A. You know we hope we, obviously, never have to do it again. But no. How we would have approached it, everything would have been exactly the same. It was a good, proven method — the way that we’ve done additional work before. Basically, we were using the same method as we do when you’re drilling an air vent hole or a slickline for concrete down into a mine. We use a small-diameter borehole to get it into the spot that we need it, then we use that pilot hole as a guide to upsize the hole. We used the same theory there. So everything would be the same.

Q. You do seminars now to educate people about drilling careers. Was that inspired by what happened in Chile?

A. You know, that’s just been a goal of mine. What happened in Chile is something that students are familiar with, and so that’s the point we use for excitement that this could be the industry that they can get in. But, obviously, this industry is a dying breed, so we have to get the word out to as many kids as we can that this is a great industry to be in and there’s a necessity for it. That’s really the key. The big thing for the rescue is just that we can utilize that as something that the kids are familiar with so they know what we’re talking about.

Q. When you’re giving these presentations, what aspects of the rescue intrigue kids in the age groups you’re talking to?

A. It depends on the age group. We use the aspect of the rescue [to illustrate], you know, this is a very important job. ... In the industry today, we’re deemed as “just roughnecks.” You know, if you want to look at it like that, that’s okay. But, realistically, what this can lead to is a situation like this where it takes [our expertise] to get people out of the ground. We hope it never happens again, but it worked once and so, because of that, there’s always the option there in any type of an underground rescue. Then we go into [other aspects like] you get to travel the world, you get to see everything, you know, if you really want to do this. I’m just a young kid from a very small farming town, and to be able to see the entire world in the drilling industry is phenomenal.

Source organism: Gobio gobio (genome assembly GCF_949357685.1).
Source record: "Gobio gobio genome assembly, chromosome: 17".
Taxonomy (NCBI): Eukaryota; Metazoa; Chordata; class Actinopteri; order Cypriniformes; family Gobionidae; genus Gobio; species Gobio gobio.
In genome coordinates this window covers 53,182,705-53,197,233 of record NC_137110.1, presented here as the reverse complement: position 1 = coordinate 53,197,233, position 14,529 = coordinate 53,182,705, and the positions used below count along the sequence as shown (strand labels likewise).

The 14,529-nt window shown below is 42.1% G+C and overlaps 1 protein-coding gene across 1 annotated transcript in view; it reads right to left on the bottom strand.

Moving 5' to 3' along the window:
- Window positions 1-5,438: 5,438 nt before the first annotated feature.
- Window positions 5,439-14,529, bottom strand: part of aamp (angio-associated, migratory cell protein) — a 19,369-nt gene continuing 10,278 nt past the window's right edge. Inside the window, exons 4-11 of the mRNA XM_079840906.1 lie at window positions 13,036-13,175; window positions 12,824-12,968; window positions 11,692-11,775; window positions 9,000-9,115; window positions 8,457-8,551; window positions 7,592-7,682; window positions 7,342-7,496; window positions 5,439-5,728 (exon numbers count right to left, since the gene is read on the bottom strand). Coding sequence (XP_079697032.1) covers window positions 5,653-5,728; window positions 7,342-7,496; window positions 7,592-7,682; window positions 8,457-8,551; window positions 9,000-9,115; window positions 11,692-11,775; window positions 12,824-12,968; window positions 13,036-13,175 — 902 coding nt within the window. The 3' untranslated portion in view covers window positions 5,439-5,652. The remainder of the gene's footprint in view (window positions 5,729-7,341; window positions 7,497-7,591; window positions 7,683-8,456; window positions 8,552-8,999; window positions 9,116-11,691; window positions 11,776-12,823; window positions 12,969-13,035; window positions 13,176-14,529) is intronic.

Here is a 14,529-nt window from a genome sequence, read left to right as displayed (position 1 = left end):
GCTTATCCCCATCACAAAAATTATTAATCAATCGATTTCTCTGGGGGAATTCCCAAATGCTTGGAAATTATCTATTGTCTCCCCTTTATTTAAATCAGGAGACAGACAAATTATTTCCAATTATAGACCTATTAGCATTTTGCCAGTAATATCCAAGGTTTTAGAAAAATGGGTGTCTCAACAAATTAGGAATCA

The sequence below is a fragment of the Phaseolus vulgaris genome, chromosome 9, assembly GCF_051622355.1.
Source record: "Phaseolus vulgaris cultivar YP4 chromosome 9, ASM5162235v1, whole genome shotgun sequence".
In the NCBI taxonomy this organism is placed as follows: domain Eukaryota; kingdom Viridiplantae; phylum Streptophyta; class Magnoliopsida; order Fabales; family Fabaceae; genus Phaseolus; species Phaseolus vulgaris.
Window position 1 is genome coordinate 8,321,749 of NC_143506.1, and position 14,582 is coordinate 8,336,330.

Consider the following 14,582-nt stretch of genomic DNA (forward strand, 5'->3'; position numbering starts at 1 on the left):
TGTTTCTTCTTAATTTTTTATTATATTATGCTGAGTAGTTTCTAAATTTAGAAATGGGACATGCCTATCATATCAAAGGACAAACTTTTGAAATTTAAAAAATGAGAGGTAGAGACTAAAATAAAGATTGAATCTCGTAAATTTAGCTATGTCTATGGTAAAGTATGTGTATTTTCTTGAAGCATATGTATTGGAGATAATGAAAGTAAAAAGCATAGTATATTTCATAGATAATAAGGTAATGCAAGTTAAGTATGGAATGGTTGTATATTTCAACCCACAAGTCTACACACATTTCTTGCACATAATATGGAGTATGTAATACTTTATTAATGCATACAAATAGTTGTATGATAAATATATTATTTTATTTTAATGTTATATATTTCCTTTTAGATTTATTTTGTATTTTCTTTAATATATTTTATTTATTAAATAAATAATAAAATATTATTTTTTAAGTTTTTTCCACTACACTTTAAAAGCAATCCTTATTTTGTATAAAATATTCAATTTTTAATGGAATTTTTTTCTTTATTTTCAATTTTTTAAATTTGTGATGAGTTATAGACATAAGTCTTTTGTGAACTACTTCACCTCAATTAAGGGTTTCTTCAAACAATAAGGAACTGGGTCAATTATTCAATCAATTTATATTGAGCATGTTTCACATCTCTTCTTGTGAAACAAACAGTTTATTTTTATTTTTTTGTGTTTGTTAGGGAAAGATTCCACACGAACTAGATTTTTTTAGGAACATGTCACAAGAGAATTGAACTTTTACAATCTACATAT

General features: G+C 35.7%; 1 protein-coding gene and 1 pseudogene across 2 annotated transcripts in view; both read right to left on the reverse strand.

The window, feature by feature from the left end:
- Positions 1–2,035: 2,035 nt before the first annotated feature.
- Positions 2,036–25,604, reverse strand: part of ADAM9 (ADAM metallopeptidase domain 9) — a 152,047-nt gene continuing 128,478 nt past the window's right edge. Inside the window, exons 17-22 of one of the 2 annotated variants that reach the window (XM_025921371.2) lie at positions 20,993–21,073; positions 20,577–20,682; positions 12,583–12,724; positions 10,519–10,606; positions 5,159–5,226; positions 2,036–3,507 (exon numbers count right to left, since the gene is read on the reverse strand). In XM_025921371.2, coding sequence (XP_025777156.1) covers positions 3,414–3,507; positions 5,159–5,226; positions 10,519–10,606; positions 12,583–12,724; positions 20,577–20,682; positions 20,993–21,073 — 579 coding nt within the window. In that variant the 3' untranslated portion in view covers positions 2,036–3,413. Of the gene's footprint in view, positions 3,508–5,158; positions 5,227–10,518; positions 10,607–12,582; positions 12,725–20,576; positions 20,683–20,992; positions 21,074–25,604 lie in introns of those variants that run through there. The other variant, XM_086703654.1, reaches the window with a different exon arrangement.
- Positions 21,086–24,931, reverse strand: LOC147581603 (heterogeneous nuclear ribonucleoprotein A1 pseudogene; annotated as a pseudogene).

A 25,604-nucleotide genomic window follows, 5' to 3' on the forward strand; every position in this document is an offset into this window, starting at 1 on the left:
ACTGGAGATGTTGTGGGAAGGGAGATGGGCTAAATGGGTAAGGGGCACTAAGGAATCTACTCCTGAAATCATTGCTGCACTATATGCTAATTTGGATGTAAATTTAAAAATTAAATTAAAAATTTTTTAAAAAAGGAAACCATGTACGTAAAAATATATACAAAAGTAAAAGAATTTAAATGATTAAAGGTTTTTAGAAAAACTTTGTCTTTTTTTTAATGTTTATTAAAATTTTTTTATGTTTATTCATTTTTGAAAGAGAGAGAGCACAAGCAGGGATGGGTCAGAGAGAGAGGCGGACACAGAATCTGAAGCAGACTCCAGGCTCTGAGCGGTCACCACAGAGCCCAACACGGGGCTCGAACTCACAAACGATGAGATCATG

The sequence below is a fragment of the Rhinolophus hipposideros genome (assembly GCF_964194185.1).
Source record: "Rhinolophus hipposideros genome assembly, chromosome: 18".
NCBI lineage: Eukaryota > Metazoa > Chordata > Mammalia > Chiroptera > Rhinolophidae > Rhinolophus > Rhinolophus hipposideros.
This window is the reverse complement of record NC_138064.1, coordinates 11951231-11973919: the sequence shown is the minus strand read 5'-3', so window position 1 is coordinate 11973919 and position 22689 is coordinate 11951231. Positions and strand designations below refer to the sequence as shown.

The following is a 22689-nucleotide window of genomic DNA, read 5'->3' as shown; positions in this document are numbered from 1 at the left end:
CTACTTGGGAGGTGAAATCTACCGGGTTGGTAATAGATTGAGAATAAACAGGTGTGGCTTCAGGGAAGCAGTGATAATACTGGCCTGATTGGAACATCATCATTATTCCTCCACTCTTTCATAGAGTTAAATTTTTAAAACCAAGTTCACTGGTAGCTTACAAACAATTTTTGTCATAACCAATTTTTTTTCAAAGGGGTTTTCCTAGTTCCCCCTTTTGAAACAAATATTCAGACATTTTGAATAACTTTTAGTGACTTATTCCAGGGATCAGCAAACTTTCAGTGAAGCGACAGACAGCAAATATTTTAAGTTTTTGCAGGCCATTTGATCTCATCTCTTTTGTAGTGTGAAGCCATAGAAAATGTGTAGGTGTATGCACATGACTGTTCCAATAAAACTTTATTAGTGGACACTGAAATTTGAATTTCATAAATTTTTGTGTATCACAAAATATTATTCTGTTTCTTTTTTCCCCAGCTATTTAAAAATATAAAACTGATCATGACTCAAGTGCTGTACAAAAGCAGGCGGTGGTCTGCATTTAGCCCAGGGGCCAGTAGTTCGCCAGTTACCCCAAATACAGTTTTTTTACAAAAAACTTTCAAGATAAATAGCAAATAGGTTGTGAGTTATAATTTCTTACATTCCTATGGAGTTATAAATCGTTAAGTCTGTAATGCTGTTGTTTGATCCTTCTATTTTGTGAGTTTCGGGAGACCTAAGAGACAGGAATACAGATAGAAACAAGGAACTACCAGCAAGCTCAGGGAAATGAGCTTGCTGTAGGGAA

Q. When you describe the profession to these young people, what kinds of questions are they asking you?

A. A lot of them are about travel, but they’re also looking for, “Is it always in the field? Are there jobs that, you know, once you get to a certain age, you can move into an office atmosphere?” [It’s a] lot of questions like that. It’s kind of exciting for me because I know that they’re thinking about a long future, you know what I mean? That they’re looking way ahead, not just at a paycheck today. 

Q. What can individual contractors do to help bridge the age gap in the drilling industry?

A. You know, we all have to get out and educate as much as we can in this industry to let people know that it is becoming more and more advanced. It’s not as archaic as maybe people think that it is. So the more education that we can do, the more kids will understand that everything has gone to joystick, you know, stuff like that. We have to just educate. Everybody in the industry has to talk to younger people.